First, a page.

Tropical rainforests have a double-cooling effect on the climate. Standing forests, without any intervention by man, sequester vast quantities of carbon dioxide (CO2) out of the atmosphere acting as a ‘carbon sink’. This service removes about 15% of human CO2 emissions from the atmosphere every year, equivalent to around 1 tonne of carbon dioxide (tCO2) per hectare per year. Instead of rewarding this service, however, we are destroying it: tropical deforestation, including peatland loss, accounts for around 15% of our global CO2 emissions – more than the entire global transport sector combined – and reduces the ability of tropical forests to sequester CO2. Tropical forests also evaporate huge volumes of water that cool the earth’s surface and create clouds that reflect sunlight back out to space. Besides helping us to mitigate the effects of climate change rainforests also increase our ability to adapt to its impacts.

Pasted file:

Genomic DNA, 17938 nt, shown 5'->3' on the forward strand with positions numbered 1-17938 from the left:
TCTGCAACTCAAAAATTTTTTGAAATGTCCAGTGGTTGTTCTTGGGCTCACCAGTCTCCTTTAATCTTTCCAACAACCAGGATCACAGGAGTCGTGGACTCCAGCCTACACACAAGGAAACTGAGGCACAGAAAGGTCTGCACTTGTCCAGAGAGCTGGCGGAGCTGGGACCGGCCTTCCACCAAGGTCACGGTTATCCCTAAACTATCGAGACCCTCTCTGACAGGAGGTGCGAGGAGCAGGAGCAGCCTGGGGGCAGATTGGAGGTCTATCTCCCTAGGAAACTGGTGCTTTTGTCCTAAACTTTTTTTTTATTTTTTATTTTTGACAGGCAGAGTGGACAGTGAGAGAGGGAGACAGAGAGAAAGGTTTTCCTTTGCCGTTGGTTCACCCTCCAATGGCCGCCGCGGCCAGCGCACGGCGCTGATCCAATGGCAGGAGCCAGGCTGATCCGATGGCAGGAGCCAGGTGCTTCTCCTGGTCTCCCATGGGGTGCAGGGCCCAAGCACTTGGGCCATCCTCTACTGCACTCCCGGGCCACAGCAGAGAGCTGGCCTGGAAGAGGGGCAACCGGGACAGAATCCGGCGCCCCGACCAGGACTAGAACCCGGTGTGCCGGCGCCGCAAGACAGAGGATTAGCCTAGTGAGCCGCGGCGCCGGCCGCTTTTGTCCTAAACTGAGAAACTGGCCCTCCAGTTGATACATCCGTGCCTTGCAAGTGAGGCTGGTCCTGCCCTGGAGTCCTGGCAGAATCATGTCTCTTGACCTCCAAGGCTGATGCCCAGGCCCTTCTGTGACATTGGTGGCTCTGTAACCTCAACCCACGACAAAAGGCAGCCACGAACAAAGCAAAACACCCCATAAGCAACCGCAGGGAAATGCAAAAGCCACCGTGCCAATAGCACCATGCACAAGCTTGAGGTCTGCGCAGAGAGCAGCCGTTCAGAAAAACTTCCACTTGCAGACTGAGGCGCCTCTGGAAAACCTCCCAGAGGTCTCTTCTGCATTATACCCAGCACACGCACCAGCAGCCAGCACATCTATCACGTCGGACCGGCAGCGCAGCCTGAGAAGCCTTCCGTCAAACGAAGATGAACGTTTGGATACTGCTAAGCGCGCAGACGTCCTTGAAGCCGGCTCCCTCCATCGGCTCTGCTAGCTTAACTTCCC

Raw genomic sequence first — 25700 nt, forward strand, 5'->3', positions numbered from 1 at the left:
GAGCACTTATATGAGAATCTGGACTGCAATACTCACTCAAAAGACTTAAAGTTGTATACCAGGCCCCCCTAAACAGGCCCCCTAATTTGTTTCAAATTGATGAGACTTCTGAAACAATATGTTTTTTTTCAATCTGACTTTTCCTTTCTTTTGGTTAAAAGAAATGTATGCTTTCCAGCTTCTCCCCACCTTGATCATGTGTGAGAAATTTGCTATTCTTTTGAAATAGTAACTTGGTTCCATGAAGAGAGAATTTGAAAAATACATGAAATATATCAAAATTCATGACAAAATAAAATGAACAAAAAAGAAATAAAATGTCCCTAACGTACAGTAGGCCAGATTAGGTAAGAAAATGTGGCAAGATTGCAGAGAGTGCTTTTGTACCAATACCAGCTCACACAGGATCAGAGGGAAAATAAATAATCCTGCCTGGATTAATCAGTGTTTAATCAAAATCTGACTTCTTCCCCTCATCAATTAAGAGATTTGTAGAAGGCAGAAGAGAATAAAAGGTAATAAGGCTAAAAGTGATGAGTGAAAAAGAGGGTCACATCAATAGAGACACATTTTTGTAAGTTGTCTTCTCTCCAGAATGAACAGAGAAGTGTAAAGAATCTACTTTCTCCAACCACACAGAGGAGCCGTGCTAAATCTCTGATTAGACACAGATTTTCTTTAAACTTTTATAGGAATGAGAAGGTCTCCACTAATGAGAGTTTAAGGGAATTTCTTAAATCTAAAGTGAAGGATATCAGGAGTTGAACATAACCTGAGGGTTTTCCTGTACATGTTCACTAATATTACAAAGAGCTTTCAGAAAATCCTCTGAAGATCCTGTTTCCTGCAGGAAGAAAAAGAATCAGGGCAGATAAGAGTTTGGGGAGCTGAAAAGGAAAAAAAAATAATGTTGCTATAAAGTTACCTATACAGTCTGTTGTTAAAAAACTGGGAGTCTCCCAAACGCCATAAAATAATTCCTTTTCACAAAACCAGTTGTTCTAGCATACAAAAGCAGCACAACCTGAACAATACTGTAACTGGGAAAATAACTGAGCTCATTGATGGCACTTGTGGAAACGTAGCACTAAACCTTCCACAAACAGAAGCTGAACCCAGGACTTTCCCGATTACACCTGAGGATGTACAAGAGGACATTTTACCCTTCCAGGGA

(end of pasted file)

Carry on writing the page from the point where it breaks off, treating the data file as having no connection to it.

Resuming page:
Climate change is likely to increase the frequency of extreme events such as droughts and floods. Forests can reduce the incidence of flood events at local scales by slowing down the passage of water over the land surface. Forests also provide an essential buffer for local weather patterns since removing tree cover can result in greater extremes of temperature and rainfall thereby increasing the local impacts of climate change.